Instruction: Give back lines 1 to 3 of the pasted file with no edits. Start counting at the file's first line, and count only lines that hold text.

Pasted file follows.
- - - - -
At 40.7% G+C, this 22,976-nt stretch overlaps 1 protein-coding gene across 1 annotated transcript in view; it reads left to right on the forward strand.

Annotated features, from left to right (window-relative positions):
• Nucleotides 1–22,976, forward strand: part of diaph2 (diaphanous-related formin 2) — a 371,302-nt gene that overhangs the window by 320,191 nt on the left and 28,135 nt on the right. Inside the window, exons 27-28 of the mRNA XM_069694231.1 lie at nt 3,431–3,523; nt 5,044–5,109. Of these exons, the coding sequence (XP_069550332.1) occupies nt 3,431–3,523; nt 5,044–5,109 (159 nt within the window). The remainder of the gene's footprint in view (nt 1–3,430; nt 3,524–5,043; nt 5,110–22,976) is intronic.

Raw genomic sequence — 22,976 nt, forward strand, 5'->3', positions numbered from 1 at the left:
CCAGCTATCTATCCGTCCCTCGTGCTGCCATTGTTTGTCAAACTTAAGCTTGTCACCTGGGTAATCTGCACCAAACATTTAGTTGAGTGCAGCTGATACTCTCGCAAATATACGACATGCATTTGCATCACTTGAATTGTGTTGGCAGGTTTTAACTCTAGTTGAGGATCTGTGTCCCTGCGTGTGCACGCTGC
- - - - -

At 40.7% G+C, this 22,976-nt stretch overlaps 1 protein-coding gene across 1 annotated transcript in view; it reads left to right on the forward strand.

Annotated features, from left to right (window-relative positions):
• Nucleotides 1–22,976, forward strand: part of diaph2 (diaphanous-related formin 2) — a 371,302-nt gene that overhangs the window by 320,191 nt on the left and 28,135 nt on the right. Inside the window, exons 27-28 of the mRNA XM_069694231.1 lie at nt 3,431–3,523; nt 5,044–5,109. Of these exons, the coding sequence (XP_069550332.1) occupies nt 3,431–3,523; nt 5,044–5,109 (159 nt within the window). The remainder of the gene's footprint in view (nt 1–3,430; nt 3,524–5,043; nt 5,110–22,976) is intronic.